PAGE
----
Next we passed the famous opera house and headed down the main walking/shopping street where we stopped to see numerous street performers, including two levitating men, one dancing guy with a Burger King crown, a guy pretending to be a statue and a break-dancing crew. This was by the far the largest and widest assortment of street performers I have seen throughout my travels. I’m convinced the levitating guys use a magnet system – one around their waists and the other hidden beneath them under their carpet or in a basket or something, and then they use their canes to balance, but just a guess. We also stopped to grab a traditional Viennese brat loaded with ketchup and mustard at a street stand – as you can see the food and drinks were definitely some of the highlights from Vienna!

Next was the Stephansdom, the massive cathedral in the center of the old city. We did the tour of the crypts beneath the Cathedral and the central square that surrounds it and learned that when Vienna started as a small Roman settlement under a different name they would bury people en masse underneath the square and later the church. They had to stop this after so many people were buried that the church and square began to smell like there were 1000s of people buried beneath it (which there were). It was like Indiana Jones with all the piles of bones, but there were also some well preserved tombs for cardinals and other church dignitaries. I thought it was all really neat and interesting while the girls were pretty freaked out the whole time. Luckily I was able to violate the “no pictures” policy enough times that you can get a decent idea of what it was like.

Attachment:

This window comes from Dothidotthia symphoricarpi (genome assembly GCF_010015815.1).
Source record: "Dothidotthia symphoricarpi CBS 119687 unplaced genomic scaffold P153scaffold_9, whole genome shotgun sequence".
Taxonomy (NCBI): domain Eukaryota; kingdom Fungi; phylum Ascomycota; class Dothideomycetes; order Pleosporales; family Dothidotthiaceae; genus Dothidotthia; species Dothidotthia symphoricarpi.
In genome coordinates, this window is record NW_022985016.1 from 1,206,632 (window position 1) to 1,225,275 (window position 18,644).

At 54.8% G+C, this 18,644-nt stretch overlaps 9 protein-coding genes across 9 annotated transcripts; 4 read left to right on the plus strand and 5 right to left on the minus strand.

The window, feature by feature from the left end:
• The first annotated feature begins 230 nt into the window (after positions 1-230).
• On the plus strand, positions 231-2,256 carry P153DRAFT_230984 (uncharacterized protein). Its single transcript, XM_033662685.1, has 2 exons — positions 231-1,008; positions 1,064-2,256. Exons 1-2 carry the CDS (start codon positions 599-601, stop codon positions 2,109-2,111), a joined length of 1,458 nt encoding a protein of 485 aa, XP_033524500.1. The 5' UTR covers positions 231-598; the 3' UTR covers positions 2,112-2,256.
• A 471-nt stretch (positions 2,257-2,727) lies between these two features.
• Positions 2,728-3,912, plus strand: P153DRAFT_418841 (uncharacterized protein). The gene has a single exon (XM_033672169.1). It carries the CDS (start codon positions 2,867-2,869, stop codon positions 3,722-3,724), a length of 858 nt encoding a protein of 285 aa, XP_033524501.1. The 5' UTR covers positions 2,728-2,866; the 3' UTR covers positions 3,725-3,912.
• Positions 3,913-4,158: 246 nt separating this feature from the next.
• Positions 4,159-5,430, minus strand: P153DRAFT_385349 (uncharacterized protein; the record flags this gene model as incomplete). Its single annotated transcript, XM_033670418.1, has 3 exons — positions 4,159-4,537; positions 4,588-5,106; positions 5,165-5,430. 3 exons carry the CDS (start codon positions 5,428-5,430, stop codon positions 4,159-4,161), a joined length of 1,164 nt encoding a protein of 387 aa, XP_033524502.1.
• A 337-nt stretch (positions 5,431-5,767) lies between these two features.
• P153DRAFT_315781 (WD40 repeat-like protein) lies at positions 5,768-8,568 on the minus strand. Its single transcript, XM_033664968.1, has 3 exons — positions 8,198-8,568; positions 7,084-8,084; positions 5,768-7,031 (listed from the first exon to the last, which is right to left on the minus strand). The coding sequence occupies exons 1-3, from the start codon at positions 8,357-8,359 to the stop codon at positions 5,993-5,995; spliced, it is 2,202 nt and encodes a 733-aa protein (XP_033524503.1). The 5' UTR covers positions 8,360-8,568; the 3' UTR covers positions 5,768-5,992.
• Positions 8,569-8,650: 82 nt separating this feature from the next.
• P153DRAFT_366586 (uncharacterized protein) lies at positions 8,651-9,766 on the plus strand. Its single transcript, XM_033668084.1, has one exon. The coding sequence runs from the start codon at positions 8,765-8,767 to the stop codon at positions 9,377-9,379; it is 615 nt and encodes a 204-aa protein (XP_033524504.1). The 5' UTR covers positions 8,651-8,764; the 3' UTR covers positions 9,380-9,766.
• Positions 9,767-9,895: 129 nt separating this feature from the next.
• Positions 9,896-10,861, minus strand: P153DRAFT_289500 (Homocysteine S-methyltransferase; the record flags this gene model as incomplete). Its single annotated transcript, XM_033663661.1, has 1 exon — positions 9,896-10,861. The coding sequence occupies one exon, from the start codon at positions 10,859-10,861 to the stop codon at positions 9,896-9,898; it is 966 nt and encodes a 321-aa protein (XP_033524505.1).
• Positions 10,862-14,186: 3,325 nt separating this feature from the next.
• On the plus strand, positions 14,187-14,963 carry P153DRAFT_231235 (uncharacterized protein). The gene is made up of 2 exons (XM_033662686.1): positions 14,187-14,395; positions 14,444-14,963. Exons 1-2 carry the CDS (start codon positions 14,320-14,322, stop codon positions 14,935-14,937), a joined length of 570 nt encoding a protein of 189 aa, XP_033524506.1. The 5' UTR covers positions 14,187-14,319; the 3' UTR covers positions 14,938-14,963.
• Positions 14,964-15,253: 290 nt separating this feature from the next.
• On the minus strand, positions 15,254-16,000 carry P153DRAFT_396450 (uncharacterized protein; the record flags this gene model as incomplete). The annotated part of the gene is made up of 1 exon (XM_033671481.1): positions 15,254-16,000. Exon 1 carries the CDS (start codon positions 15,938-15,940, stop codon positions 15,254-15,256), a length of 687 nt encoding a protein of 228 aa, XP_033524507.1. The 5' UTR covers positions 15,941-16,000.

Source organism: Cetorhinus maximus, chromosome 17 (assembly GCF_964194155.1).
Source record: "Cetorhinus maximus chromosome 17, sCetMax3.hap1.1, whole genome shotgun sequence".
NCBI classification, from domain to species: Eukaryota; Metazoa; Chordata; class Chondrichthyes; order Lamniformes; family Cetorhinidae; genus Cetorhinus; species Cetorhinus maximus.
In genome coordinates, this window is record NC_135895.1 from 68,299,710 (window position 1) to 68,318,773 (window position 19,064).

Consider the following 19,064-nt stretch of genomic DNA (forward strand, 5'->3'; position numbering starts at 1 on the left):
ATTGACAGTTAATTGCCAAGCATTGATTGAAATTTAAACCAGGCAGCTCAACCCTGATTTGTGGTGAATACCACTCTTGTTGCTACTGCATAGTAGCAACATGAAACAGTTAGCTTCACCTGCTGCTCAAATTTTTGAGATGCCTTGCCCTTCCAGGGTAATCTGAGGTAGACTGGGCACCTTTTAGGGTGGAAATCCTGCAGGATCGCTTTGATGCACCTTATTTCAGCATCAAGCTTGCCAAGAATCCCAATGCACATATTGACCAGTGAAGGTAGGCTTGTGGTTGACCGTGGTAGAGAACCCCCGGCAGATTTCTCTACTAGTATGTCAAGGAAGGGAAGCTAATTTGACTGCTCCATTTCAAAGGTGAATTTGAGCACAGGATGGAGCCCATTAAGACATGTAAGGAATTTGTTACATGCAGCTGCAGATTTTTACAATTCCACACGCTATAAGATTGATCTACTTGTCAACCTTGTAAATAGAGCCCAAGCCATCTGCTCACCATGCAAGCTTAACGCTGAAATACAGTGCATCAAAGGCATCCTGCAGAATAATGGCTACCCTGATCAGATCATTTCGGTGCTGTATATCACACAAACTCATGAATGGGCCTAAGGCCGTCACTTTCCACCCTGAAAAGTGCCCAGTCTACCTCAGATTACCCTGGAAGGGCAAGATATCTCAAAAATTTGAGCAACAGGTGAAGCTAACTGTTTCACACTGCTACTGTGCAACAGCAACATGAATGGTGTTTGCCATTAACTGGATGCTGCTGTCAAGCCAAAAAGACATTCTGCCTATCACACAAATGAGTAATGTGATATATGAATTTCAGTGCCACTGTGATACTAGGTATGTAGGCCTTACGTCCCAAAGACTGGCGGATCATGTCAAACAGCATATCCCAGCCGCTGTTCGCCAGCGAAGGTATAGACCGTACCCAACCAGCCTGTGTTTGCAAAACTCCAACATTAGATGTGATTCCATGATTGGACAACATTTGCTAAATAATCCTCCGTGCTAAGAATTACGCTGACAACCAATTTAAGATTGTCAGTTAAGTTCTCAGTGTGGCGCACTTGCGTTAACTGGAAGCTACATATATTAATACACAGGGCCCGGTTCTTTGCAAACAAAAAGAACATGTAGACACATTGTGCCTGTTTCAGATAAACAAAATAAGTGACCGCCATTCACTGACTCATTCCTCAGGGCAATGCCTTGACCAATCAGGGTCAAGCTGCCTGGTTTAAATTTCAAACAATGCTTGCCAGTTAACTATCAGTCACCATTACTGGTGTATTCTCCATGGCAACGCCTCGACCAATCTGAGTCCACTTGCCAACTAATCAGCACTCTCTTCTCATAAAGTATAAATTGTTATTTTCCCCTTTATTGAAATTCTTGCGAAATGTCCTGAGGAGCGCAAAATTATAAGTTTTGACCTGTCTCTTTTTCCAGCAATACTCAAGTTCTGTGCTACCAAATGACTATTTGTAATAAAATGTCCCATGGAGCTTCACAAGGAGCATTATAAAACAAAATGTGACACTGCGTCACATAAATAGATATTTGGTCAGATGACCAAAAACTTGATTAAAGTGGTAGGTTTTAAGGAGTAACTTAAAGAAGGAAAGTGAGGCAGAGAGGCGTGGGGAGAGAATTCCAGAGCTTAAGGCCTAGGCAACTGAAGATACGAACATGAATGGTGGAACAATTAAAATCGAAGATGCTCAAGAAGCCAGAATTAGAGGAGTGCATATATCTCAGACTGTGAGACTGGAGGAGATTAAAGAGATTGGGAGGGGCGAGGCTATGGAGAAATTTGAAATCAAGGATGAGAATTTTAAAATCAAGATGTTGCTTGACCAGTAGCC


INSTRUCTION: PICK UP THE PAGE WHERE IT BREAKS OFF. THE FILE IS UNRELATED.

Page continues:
Next we went in the exact opposite direction, to the top of one of the tall spires on the church to see a stunning view of Vienna. While taking it all in, we spotted a church we wanted to go see next which we promptly went to after taking the elevator back down. It was an awe-inspiring Jesuit church (Jesuitkirke) built in the midst of the counter-reformation, so the Jesuits were really trying to make a statement and solidify Catholicism. Gold everywhere, incredible ceiling paintings and green and pink spiraled columns like I’d never seen before – it was all so grandiose. By this point in the day, I had already taken so many pictures that my camera battery died – but no worries at all because Victoria let me borrow her camera and take all the pictures I wanted to – once again, great hostess. Next we walked along the Danube canal and popped in the oldest church in Vienna right as the congregation was receiving communion. It was so small that everyone actually crowded around the priest at the alter to receive the holy sacrament. It was by far the most humble and simple church we’d been in, but as Victoria pointed out, it had a great feel of community and warmth to it that the other massive and grandiose cathedrals lacked. Next we continued our church-tour-of-Vienna with a stop at Peterskirke, which was smaller and not quite as grandiose but still marvelous. There was this large wood carving of the martyrdom of Saint John of Nepomuk that really stood out. He was the patron saint of the Czech Republic who refused to divulge the Queen’s confession to the King and was hence thrown off the Charles Bridge (more on this when I recount my weekend trip to Prague). We found out that there was an organ concert there later in the evening, so we ran out for some food and a beer at a nearby American-style microbrewery and then returned for an amazing organ concert, not unlike one I had attended a few weeks before in a church in Copenhagen. It takes a little getting used to, but an organ concert can be a really neat thing, especially if you’re listening to it in an incredible church, which we were. After that, we were pretty wiped from our long day of touring that we called it a day – and Victoria and I especially needed to get some sleep, since we needed to be up bright and early to stand in line for tickets to see the Vienna Boys Choir.